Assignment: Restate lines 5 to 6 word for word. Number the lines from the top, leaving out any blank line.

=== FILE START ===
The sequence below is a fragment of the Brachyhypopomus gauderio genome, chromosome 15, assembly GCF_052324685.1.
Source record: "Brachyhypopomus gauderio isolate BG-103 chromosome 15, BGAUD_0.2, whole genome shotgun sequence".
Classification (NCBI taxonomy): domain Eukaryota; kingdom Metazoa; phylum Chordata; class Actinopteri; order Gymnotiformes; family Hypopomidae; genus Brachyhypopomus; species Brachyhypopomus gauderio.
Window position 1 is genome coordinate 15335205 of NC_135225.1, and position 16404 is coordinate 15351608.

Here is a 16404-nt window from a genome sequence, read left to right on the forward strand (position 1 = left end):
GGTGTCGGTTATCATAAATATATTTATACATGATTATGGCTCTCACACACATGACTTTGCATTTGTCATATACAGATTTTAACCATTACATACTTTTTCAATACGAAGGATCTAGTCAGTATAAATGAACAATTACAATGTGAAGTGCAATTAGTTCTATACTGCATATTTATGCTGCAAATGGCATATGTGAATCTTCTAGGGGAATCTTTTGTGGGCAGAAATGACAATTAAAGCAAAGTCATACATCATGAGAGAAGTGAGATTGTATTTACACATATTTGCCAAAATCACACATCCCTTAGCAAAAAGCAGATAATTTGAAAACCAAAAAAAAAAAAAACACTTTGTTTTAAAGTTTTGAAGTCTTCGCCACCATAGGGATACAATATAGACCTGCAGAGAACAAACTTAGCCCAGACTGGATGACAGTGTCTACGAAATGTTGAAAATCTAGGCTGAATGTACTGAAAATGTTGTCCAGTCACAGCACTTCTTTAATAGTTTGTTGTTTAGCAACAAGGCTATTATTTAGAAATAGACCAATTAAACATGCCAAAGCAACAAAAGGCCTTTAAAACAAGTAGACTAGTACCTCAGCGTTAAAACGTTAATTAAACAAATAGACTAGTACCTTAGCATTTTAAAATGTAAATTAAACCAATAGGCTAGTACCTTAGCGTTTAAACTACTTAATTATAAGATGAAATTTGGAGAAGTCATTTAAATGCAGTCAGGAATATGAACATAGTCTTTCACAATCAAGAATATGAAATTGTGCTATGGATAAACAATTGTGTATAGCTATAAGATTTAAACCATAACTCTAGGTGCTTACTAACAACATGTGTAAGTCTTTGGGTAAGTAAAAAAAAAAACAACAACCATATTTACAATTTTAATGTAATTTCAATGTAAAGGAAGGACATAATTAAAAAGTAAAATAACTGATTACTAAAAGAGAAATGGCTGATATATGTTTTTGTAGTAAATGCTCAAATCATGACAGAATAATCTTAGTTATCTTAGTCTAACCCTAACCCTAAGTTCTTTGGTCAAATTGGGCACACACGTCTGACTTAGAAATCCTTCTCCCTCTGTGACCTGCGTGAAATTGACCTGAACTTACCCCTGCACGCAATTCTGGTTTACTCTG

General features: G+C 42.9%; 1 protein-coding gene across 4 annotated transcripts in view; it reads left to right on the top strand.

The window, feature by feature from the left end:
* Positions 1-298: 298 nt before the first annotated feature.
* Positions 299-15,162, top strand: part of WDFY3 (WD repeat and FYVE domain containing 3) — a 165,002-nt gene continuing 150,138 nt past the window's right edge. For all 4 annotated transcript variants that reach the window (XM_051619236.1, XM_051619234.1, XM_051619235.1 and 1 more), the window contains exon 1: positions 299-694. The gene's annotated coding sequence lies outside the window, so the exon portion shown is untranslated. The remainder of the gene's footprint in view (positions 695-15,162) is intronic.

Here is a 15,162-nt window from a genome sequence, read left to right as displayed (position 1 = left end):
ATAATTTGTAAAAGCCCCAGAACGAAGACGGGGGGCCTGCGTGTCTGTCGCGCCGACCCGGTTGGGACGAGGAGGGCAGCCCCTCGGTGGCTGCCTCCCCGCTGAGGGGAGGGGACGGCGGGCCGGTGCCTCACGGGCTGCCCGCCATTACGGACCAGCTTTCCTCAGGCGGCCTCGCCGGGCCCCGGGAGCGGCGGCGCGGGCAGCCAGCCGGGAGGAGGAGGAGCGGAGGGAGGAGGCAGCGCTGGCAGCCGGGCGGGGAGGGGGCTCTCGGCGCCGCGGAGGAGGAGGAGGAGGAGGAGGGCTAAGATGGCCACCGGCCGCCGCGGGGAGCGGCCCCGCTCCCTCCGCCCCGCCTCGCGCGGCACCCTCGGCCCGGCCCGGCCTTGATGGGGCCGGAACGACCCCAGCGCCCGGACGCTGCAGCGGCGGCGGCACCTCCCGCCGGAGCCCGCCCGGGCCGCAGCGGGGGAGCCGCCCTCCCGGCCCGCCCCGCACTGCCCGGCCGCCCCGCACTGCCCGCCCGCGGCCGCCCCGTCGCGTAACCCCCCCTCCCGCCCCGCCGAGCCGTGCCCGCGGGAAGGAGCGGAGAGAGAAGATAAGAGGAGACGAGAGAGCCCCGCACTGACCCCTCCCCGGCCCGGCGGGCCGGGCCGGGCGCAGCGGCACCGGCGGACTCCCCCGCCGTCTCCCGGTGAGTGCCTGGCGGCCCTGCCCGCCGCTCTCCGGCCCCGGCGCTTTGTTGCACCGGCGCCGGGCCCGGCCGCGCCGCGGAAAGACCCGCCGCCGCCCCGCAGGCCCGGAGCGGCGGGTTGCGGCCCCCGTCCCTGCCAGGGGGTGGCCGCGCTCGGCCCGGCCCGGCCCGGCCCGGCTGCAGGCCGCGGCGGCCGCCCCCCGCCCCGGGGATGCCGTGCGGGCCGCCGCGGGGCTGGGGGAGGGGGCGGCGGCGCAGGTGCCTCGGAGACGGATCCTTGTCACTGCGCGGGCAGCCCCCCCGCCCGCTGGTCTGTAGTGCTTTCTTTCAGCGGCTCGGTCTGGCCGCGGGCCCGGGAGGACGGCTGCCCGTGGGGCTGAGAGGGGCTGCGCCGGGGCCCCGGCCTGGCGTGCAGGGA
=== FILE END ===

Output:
Here is a 16404-nt window from a genome sequence, read left to right on the forward strand (position 1 = left end):
GGTGTCGGTTATCATAAATATATTTATACATGATTATGGCTCTCACACACATGACTTTGCATTTGTCATATACAGATTTTAACCATTACATACTTTTTCAATACGAAGGATCTAGTCAGTATAAATGAACAATTACAATGTGAAGTGCAATTAGTTCTATACTGCATATTTATGCTGCAAATGGCATATGTGAATCTTCTAGGGGAATCTTTTGTGGGCAGAAATGACAATTAAAGCAAAGTCATACATCATGAGAGAAGTGAGATTGTATTTACACATATTTGCCAAAATCACACATCCCTTAGCAAAAAGCAGATAATTTGAAAACCAAAAAAAAAAAAAACACTTTGTTTTAAAGTTTTGAAGTCTTCGCCACCATAGGGATACAATATAGACCTGCAGAGAACAAACTTAGCCCAGACTGGATGACAGTGTCTACGAAATGTTGAAAATCTAGGCTGAATGTACTGAAAATGTTGTCCAGTCACAGCACTTCTTTAATAGTTTGTTGTTTAGCAACAAGGCTATTATTTAGAAATAGACCAATTAAACATGCCAAAGCAACAAAAGGCCTTTAAAACAAGTAGACTAGTACCTCAGCGTTAAAACGTTAATTAAACAAATAGACTAGTACCTTAGCATTTTAAAATGTAAATTAAACCAATAGGCTAGTACCTTAGCGTTTAAACTACTTAATTATAAGATGAAATTTGGAGAAGTCATTTAAATGCAGTCAGGAATATGAACATAGTCTTTCACAATCAAGAATATGAAATTGTGCTATGGATAAACAATTGTGTATAGCTATAAGATTTAAACCATAACTCTAGGTGCTTACTAACAACATGTGTAAGTCTTTGGGTAAGTAAAAAAAAAAACAACAACCATATTTACAATTTTAATGTAATTTCAATGTAAAGGAAGGACATAATTAAAAAGTAAAATAACTGATTACTAAAAGAGAAATGGCTGATATATGTTTTTGTAGTAAATGCTCAAATCATGACAGAATAATCTTAGTTATCTTAGTCTAACCCTAACCCTAAGTTCTTTGGTCAAATTGGGCACACACGTCTGACTTAGAAATCCTTCTCCCTCTGTGACCTGCGTGAAATTGACCTGAACTTACCCCTGCACGCAATTCTGGTTTACTCTG